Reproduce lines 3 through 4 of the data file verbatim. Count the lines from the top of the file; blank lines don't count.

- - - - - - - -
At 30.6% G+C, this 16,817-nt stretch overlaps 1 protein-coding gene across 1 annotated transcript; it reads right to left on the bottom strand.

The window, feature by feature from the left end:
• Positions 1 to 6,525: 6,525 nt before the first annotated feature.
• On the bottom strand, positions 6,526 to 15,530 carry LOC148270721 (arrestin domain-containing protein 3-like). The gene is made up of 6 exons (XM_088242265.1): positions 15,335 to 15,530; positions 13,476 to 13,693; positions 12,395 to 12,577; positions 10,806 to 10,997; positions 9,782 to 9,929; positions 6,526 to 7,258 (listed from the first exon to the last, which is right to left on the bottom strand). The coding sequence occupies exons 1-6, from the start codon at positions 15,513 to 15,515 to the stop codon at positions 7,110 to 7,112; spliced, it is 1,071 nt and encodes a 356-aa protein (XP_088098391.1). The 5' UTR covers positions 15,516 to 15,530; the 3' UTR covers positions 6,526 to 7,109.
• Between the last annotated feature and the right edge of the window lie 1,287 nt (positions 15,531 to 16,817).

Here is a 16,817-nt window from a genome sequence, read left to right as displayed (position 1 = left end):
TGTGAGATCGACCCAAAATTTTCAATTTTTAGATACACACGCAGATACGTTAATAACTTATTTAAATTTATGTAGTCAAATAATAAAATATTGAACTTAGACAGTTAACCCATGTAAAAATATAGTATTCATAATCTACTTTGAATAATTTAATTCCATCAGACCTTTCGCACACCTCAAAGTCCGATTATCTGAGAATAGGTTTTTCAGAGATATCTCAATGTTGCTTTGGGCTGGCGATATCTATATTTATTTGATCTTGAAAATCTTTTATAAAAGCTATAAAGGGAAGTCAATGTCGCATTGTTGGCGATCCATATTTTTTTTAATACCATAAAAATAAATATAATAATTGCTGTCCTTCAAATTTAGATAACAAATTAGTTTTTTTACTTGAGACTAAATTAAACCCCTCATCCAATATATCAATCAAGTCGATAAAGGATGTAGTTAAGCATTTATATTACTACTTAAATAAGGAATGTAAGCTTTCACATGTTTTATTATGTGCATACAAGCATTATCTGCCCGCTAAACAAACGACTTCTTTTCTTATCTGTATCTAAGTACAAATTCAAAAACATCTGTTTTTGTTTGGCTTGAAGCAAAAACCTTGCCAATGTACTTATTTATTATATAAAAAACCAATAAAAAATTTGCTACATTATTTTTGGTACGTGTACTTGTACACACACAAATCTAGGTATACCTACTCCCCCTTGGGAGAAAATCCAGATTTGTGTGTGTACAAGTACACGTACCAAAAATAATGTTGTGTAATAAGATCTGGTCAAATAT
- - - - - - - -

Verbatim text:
• Positions 1 to 6,525: 6,525 nt before the first annotated feature.
• On the bottom strand, positions 6,526 to 15,530 carry LOC148270721 (arrestin domain-containing protein 3-like). The gene is made up of 6 exons (XM_088242265.1): positions 15,335 to 15,530; positions 13,476 to 13,693; positions 12,395 to 12,577; positions 10,806 to 10,997; positions 9,782 to 9,929; positions 6,526 to 7,258 (listed from the first exon to the last, which is right to left on the bottom strand). The coding sequence occupies exons 1-6, from the start codon at positions 15,513 to 15,515 to the stop codon at positions 7,110 to 7,112; spliced, it is 1,071 nt and encodes a 356-aa protein (XP_088098391.1). The 5' UTR covers positions 15,516 to 15,530; the 3' UTR covers positions 6,526 to 7,109.